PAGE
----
Treatment FOCUS: A Rare Portrait of George Mifflin Dallas
Lawyer, diplomat, and politician George Mifflin Dallas was born in Philadelphia in 1792. Raised in a political household, Dallas' father was President James Madison's Secretary of Treasury, and Dallas was named in honor of close family friend and Founding Father Thomas Mifflin.
Dallas' own political career began after graduating from what would eventually be known as Princeton University (then the College of New Jersey) in 1810 and later studying law under his father's direction. Instead of pursuing law, he opted to work as secretary to diplomat Albert Gallatin, traveling throughout Russia, and at the height of the War of 1812, assisting his attempt to broker a peace deal with England.
Through his father's political connections, when he returned home, Dallas eventually held a series of low-level jobs in President Madison's administration, setting him on a path to become a successful politician in his own right: mayor of Philadelphia (1828–29), a United States Senator (1831-33), and eventually Vice President of the United States under James K. Polk (1845-1849). Dallas was popular enough that, in his lifetime, a handful of towns and counties in the United States were named for him, most notably Dallas, Texas.
This summer, CCAHA began work on a full-plate daguerreotype image of George Mifflin Dallas that is owned by the local Masonic Temple Library & Museum. CCAHA Photograph Conservator Zach Long, who led the treatment, could only confirm the existence of two other surviving daguerreotypes of Dallas, though he notes that Dallas was wealthy and famous enough to have been photographed more than that, and several period prints and publication images based on other daguerreotypes exist. This scarcity is due to the fact that daguerreotypes are singular photographic objects. Copies could only be made by taking a copy photograph of the plate, and for publication a printer typically made an engraving or etching based on the image. Little is known about the circumstances surrounding this particular image, but Zach notes that "daguerreotypes were only popular in the 1840s and 1850s, so the portrait would have been taken around the peak of his fame."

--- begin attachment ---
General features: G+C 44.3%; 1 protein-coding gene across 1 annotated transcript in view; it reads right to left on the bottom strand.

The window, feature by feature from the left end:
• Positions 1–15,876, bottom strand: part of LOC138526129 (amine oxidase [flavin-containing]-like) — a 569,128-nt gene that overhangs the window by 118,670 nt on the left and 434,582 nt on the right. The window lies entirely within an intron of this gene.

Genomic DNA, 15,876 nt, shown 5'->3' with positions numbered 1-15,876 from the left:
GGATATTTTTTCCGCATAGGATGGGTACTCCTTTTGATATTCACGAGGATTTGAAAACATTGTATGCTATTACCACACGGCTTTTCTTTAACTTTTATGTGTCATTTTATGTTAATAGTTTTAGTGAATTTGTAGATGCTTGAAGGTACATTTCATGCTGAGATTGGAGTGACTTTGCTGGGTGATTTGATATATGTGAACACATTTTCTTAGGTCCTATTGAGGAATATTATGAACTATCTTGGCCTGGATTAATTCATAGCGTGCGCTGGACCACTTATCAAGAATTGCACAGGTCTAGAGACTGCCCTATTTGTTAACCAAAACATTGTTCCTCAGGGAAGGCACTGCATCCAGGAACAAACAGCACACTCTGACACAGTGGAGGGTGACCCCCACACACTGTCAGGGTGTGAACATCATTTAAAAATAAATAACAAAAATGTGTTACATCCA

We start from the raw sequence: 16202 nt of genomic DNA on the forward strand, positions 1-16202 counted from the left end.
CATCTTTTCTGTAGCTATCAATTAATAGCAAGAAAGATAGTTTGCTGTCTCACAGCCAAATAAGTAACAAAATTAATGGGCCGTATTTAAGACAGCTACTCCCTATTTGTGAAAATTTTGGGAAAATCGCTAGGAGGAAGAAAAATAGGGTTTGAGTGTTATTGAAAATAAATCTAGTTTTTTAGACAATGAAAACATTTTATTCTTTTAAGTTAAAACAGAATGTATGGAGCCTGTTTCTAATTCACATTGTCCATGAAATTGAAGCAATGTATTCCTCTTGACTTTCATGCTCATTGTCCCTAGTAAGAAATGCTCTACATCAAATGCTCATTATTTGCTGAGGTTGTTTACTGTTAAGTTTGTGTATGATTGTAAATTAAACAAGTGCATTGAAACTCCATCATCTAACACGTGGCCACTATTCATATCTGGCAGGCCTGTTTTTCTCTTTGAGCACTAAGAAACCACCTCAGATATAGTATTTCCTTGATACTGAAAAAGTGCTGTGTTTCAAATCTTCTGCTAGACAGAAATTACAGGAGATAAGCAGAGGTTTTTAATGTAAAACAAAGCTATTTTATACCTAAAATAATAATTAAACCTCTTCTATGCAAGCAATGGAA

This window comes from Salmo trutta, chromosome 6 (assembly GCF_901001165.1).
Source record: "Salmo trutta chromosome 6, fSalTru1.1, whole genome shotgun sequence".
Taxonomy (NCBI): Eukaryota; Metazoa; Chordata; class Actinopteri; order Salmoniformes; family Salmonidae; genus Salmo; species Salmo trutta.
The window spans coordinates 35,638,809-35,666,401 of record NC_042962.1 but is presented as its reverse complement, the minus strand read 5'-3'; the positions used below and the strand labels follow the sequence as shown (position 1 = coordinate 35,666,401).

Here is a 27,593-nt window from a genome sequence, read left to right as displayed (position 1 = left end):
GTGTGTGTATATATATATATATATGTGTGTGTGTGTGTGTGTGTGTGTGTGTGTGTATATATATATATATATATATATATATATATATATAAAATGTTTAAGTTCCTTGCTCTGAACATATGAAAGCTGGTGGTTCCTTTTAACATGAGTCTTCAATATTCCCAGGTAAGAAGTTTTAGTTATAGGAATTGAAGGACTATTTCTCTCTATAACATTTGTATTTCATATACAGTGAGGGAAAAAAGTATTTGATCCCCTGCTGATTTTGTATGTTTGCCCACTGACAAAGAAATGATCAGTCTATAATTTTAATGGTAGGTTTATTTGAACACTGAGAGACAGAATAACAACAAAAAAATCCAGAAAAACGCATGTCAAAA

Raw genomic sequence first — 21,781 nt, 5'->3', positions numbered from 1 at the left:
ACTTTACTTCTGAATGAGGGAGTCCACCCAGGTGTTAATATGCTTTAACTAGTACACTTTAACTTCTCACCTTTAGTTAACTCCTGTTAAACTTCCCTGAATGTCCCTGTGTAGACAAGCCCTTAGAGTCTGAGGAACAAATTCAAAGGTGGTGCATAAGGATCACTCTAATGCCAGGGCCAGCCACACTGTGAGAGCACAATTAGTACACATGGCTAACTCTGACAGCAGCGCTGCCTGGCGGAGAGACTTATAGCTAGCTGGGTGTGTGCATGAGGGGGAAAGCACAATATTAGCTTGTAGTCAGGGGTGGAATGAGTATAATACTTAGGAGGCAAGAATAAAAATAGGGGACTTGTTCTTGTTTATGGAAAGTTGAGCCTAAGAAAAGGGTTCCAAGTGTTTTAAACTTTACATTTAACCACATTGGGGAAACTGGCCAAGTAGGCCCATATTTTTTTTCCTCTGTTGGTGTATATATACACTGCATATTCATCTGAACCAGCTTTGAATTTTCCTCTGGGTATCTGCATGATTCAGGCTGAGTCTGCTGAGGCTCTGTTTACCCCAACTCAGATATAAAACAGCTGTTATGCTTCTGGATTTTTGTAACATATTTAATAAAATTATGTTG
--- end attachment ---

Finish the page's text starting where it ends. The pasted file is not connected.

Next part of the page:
On its arrival at CCAHA, the daguerreotype's image was greatly obscured by a deteriorating cover glass, dust, and a white haze on the plate. The scope of the project included not only treating these blemishes, but also post-treatment digitization and rehousing it more securely in its period frame.
After washing the plate, dusting and removing accretions on the plate itself, and resealing the plate package with modern materials, this rare image of George Mifflin Dallas is much more visible and will be better preserved for future research and exhibition.
From top: A before-treatment reference photo shows the extent of damage to a c. 1850s daguerreotype portrait of George Mifflin Dallas; an after-treatment reference photo below that showcases the newly clarified image and reconstructed housing.